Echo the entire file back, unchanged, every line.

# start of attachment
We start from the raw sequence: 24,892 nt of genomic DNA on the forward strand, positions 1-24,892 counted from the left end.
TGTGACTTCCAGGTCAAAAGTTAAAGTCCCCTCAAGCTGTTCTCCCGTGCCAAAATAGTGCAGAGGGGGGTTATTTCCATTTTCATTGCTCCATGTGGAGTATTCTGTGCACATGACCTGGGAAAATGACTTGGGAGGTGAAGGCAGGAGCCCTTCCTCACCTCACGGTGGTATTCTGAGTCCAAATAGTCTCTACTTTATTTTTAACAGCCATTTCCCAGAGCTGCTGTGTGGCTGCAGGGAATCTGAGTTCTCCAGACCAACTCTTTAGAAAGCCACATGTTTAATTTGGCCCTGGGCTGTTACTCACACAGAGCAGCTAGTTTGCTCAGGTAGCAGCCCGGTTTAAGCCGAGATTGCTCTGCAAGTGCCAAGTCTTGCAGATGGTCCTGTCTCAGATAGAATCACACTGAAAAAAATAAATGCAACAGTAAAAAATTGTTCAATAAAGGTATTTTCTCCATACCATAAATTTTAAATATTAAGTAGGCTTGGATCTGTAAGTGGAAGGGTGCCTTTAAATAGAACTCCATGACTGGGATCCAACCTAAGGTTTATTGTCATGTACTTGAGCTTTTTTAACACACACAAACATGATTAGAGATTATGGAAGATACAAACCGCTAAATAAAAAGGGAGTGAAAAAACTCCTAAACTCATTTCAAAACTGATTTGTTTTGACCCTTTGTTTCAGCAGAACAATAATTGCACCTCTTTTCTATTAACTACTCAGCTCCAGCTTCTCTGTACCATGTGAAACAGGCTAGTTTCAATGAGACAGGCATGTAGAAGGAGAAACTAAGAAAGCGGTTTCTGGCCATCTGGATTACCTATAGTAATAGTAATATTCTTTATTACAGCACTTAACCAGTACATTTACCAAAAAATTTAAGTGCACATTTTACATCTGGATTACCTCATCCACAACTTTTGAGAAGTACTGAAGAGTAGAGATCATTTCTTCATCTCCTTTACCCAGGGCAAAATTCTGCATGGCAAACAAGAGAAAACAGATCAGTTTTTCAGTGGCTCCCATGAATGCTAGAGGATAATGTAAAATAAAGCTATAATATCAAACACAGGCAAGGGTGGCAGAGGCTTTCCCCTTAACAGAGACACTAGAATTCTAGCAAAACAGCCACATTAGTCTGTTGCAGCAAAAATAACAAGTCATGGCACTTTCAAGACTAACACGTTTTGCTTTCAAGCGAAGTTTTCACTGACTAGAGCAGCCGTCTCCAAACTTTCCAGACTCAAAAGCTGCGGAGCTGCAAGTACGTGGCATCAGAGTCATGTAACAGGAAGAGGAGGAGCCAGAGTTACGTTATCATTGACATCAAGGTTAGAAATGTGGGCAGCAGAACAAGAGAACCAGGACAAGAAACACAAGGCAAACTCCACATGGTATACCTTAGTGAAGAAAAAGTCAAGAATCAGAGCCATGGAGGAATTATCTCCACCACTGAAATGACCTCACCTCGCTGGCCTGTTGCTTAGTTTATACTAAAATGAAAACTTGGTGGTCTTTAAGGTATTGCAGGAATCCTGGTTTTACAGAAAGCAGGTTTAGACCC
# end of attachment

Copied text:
We start from the raw sequence: 24,892 nt of genomic DNA on the forward strand, positions 1-24,892 counted from the left end.
TGTGACTTCCAGGTCAAAAGTTAAAGTCCCCTCAAGCTGTTCTCCCGTGCCAAAATAGTGCAGAGGGGGGTTATTTCCATTTTCATTGCTCCATGTGGAGTATTCTGTGCACATGACCTGGGAAAATGACTTGGGAGGTGAAGGCAGGAGCCCTTCCTCACCTCACGGTGGTATTCTGAGTCCAAATAGTCTCTACTTTATTTTTAACAGCCATTTCCCAGAGCTGCTGTGTGGCTGCAGGGAATCTGAGTTCTCCAGACCAACTCTTTAGAAAGCCACATGTTTAATTTGGCCCTGGGCTGTTACTCACACAGAGCAGCTAGTTTGCTCAGGTAGCAGCCCGGTTTAAGCCGAGATTGCTCTGCAAGTGCCAAGTCTTGCAGATGGTCCTGTCTCAGATAGAATCACACTGAAAAAAATAAATGCAACAGTAAAAAATTGTTCAATAAAGGTATTTTCTCCATACCATAAATTTTAAATATTAAGTAGGCTTGGATCTGTAAGTGGAAGGGTGCCTTTAAATAGAACTCCATGACTGGGATCCAACCTAAGGTTTATTGTCATGTACTTGAGCTTTTTTAACACACACAAACATGATTAGAGATTATGGAAGATACAAACCGCTAAATAAAAAGGGAGTGAAAAAACTCCTAAACTCATTTCAAAACTGATTTGTTTTGACCCTTTGTTTCAGCAGAACAATAATTGCACCTCTTTTCTATTAACTACTCAGCTCCAGCTTCTCTGTACCATGTGAAACAGGCTAGTTTCAATGAGACAGGCATGTAGAAGGAGAAACTAAGAAAGCGGTTTCTGGCCATCTGGATTACCTATAGTAATAGTAATATTCTTTATTACAGCACTTAACCAGTACATTTACCAAAAAATTTAAGTGCACATTTTACATCTGGATTACCTCATCCACAACTTTTGAGAAGTACTGAAGAGTAGAGATCATTTCTTCATCTCCTTTACCCAGGGCAAAATTCTGCATGGCAAACAAGAGAAAACAGATCAGTTTTTCAGTGGCTCCCATGAATGCTAGAGGATAATGTAAAATAAAGCTATAATATCAAACACAGGCAAGGGTGGCAGAGGCTTTCCCCTTAACAGAGACACTAGAATTCTAGCAAAACAGCCACATTAGTCTGTTGCAGCAAAAATAACAAGTCATGGCACTTTCAAGACTAACACGTTTTGCTTTCAAGCGAAGTTTTCACTGACTAGAGCAGCCGTCTCCAAACTTTCCAGACTCAAAAGCTGCGGAGCTGCAAGTACGTGGCATCAGAGTCATGTAACAGGAAGAGGAGGAGCCAGAGTTACGTTATCATTGACATCAAGGTTAGAAATGTGGGCAGCAGAACAAGAGAACCAGGACAAGAAACACAAGGCAAACTCCACATGGTATACCTTAGTGAAGAAAAAGTCAAGAATCAGAGCCATGGAGGAATTATCTCCACCACTGAAATGACCTCACCTCGCTGGCCTGTTGCTTAGTTTATACTAAAATGAAAACTTGGTGGTCTTTAAGGTATTGCAGGAATCCTGGTTTTACAGAAAGCAGGTTTAGACCC